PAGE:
“Heavenly Bodies:
Fashion and The Catholic Imagination”

Metropolitan Museum of Art
The Met Cloisters | 
New York, NY | 2018
Curated by Andrew Bolton

This FSA featured Inspiration highlights the exhibition Heavenly Bodies: Fashion and The Catholic Imagination (2018) curated by Andrew Bolton, Curator in Charge of the Costume Institute, in collaboration with the curators from The Met’s Department of Medieval Art and the Cloisters. In this groundbreaking exhibition exploring the relationship between fashion and faith, Bolton juxtaposes couture inspired by religious iconography alongside opulent ecclesial and papal garments worn ceremonially by members of the Vatican. In both sartorial and ecclesial worlds, garments convey power, stature, identity, style, and authority. These textiles in varying shapes and colors not only create wearable sculptures, but communicate the class, office, and celebrity of the wearer.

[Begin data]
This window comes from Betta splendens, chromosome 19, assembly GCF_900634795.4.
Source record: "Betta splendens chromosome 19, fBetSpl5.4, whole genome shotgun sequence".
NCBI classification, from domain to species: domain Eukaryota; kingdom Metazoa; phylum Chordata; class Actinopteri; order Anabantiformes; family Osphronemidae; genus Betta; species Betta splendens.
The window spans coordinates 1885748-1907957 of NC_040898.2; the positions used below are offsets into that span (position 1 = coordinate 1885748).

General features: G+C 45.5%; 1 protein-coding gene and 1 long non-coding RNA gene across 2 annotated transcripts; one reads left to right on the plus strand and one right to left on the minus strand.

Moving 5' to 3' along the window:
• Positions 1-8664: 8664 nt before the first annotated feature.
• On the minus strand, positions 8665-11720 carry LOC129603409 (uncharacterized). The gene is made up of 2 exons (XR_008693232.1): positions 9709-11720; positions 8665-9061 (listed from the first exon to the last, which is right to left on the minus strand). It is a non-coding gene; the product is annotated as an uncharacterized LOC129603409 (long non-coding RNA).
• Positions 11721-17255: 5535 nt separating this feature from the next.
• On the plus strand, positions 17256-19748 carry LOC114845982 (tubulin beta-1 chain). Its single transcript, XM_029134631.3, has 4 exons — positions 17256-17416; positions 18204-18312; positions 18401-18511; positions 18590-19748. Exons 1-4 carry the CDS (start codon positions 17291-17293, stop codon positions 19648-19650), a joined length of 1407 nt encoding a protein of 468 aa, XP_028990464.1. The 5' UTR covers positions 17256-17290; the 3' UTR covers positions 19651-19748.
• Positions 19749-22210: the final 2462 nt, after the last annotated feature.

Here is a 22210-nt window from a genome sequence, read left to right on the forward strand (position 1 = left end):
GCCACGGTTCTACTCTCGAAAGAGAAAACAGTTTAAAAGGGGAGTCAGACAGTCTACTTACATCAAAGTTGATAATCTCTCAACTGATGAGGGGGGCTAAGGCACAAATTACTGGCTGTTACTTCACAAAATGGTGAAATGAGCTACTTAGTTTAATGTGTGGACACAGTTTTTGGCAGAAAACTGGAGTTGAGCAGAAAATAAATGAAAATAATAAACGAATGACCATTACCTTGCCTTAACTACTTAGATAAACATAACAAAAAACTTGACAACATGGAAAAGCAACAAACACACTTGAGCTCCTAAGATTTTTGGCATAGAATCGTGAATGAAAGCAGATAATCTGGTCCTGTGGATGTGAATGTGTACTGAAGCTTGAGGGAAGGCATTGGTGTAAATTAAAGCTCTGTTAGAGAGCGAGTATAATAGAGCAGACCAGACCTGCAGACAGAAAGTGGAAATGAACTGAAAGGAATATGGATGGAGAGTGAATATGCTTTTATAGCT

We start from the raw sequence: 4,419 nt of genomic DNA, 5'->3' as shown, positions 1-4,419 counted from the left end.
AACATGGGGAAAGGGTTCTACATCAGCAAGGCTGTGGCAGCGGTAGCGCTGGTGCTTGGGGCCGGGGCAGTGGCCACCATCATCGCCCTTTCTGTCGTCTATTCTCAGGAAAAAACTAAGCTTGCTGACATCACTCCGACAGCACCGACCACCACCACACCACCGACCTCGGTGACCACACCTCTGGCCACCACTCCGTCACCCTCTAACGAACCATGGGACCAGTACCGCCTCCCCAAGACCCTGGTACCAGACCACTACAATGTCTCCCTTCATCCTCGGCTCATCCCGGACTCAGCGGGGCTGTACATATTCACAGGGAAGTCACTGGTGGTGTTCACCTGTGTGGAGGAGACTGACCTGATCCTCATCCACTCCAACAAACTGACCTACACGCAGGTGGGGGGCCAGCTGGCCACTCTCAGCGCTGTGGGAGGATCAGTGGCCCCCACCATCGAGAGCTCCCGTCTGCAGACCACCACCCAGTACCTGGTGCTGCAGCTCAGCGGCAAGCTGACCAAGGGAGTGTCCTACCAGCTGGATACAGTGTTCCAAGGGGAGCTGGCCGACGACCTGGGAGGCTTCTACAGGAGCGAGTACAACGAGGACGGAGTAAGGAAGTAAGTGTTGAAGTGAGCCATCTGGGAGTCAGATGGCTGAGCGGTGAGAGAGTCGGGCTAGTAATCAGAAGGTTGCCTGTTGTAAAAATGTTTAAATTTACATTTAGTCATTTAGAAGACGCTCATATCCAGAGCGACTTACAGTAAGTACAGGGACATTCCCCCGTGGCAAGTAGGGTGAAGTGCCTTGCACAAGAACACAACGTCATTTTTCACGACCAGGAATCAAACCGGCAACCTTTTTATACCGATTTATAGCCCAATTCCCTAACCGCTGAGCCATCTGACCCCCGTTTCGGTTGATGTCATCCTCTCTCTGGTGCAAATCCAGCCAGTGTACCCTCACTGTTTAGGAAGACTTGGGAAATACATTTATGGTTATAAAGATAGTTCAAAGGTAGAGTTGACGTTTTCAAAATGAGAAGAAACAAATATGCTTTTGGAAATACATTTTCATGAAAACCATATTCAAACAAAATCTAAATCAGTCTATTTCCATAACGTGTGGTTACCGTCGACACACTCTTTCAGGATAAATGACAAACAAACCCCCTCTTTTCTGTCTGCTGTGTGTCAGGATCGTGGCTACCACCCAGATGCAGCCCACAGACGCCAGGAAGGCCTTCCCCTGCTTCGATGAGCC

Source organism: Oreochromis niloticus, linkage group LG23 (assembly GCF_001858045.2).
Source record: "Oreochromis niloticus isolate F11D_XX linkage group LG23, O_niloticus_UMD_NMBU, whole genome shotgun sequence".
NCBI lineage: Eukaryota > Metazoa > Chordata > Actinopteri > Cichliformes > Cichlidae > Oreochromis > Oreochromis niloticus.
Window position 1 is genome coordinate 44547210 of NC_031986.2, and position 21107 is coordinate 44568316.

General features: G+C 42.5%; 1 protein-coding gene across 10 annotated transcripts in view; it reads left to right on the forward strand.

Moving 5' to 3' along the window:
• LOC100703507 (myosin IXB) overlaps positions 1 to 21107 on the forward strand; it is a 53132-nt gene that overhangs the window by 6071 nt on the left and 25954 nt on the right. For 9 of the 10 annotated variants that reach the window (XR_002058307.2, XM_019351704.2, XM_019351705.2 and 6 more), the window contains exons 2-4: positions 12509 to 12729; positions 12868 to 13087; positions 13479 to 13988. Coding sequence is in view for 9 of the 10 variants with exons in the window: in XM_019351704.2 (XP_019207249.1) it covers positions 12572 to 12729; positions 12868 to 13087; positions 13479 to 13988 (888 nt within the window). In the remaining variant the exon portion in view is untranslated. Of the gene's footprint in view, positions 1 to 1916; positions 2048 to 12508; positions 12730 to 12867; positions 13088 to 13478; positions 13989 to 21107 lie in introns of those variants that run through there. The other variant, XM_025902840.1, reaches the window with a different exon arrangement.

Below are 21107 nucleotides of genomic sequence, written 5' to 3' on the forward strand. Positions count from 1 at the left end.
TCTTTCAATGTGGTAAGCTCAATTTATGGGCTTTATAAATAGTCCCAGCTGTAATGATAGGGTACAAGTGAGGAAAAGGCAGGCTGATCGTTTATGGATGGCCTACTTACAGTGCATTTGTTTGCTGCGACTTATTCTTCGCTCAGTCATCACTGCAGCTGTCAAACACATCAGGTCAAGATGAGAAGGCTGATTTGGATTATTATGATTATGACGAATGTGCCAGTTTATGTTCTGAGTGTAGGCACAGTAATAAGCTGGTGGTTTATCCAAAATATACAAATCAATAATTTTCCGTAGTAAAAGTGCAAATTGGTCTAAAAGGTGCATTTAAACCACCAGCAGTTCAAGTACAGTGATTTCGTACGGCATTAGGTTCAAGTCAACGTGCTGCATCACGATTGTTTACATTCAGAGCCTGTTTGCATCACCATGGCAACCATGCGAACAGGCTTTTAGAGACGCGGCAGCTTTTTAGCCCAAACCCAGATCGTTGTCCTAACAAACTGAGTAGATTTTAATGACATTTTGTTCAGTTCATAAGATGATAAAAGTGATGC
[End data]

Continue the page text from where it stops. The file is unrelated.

Garments from fashion houses in the exhibit ranged from Chanel, Yves Saint Laurent, Christian Dior, Dolce & Gabbana, to Versace, John Galliano, Alexander McQueen, Jean-Paul Gautier, Christian Lacroix, Thom Browne, and Valentino, among others. Bolton remarks in the exhibition catalogue’s introduction: “The majority of the designers featured here were raised in the Roman Catholic tradition. While many of them no longer practice Catholicism and their relationship to it vary considerably, most acknowledge its significant influence over their imaginations. On the surface, this influence is apparent in their use of explicit Christian symbolism, such as the cross and the crown of thorns; overt Catholic imagery such as the Madonna and Child and the Immaculate Heart of Mary; and the specific items of clothing worn by the secular clergy and religious orders (including women religious) of the Roman Catholic Church. On a deeper level, it expresses itself through the designers’ reliance on narrative storytelling, and specifically on the trope of metaphor.”